The split-plot design was useful for evaluating complex, multi-level interventions but there is need for improvement in its design and report

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Abstract

OBJECTIVE: To describe the sample size calculation, analysis and reporting of split-plot randomised controlled trials (RCT) in healthcare (trials that use two units of randomisation: one at a cluster-level and one at a level lower than the cluster).

STUDY DESIGN AND SETTING: We carried out a comprehensive search in the EMBASE database from 1946 to 2016. Healthcare trials with a split-plot design in human subjects were included. Three authors screened and assessed the studies and data were extracted on methodology and reporting standards based upon CONSORT.

RESULTS: 18 split-plot studies were included, with authors using nine different designations to describe them. Units of randomisation were unclear in nine abstracts. Explicit rationale for choosing the design was not givenTen studies presented a sample size calculation accounting for clustering; the analyses were coherent with that. Flow of participant diagrams were presented but incomplete in 14 articles.

CONCLUSION: Split-plot designs can be useful complex designs, but challenging to report. Researchers need to clearly describe the rationale, sample size calculation and participant flow. We provide a suggested CONSORT style participant flow diagram to aid reporting. There is need for more research regarding sample size calculation for split-plots.

Original languageEnglish
Pages (from-to)120-125
Number of pages6
JournalJournal of Clinical Epidemiology
Volume96
Early online date4 Nov 2017
DOIs
Publication statusPublished - Apr 2018

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Sample Size
Random Allocation
Delivery of Health Care
Cluster Analysis
Randomized Controlled Trials
Research Personnel
Databases
Research

Keywords

  • Split-plots
  • Systematic review
  • 2x2
  • Factorial
  • Cluster randomised
  • Randomised controlled trial

Cite this

@article{0a5981ea480b41e0a5b8a3b0c9777bf1,
title = "The split-plot design was useful for evaluating complex, multi-level interventions but there is need for improvement in its design and report",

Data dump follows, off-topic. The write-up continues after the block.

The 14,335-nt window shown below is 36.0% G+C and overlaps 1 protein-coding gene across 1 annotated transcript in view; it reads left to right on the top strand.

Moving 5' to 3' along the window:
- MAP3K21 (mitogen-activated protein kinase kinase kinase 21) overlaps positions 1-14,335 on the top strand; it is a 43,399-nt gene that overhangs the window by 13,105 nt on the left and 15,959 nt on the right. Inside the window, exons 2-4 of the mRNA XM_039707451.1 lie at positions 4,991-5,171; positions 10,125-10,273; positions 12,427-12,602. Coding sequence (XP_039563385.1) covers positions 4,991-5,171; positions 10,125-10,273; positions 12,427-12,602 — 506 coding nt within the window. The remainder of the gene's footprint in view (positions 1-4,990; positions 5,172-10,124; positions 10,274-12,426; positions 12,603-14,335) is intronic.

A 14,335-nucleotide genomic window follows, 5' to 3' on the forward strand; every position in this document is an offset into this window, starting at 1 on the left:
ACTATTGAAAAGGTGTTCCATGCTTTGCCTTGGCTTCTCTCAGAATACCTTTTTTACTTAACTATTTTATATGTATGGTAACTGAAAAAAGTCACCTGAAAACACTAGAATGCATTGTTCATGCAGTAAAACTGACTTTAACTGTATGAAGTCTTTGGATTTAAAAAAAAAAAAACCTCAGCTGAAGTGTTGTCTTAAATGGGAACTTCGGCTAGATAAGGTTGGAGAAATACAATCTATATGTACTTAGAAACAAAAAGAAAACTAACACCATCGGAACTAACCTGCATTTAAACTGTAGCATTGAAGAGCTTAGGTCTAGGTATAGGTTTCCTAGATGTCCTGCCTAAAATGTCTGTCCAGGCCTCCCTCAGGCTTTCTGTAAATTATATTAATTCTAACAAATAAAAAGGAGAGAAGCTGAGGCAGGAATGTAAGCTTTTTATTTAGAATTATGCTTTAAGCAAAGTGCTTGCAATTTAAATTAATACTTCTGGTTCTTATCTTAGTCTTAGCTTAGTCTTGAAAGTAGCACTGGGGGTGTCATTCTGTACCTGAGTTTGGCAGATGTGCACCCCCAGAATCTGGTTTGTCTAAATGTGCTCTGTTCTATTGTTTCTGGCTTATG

abstract = "OBJECTIVE: To describe the sample size calculation, analysis and reporting of split-plot randomised controlled trials (RCT) in healthcare (trials that use two units of randomisation: one at a cluster-level and one at a level lower than the cluster).STUDY DESIGN AND SETTING: We carried out a comprehensive search in the EMBASE database from 1946 to 2016. Healthcare trials with a split-plot design in human subjects were included. Three authors screened and assessed the studies and data were extracted on methodology and reporting standards based upon CONSORT.RESULTS: 18 split-plot studies were included, with authors using nine different designations to describe them. Units of randomisation were unclear in nine abstracts. Explicit rationale for choosing the design was not givenTen studies presented a sample size calculation accounting for clustering; the analyses were coherent with that. Flow of participant diagrams were presented but incomplete in 14 articles.CONCLUSION: Split-plot designs can be useful complex designs, but challenging to report. Researchers need to clearly describe the rationale, sample size calculation and participant flow. We provide a suggested CONSORT style participant flow diagram to aid reporting. There is need for more research regarding sample size calculation for split-plots.",
keywords = "Split-plots, Systematic review, 2x2, Factorial, Cluster randomised, Randomised controlled trial",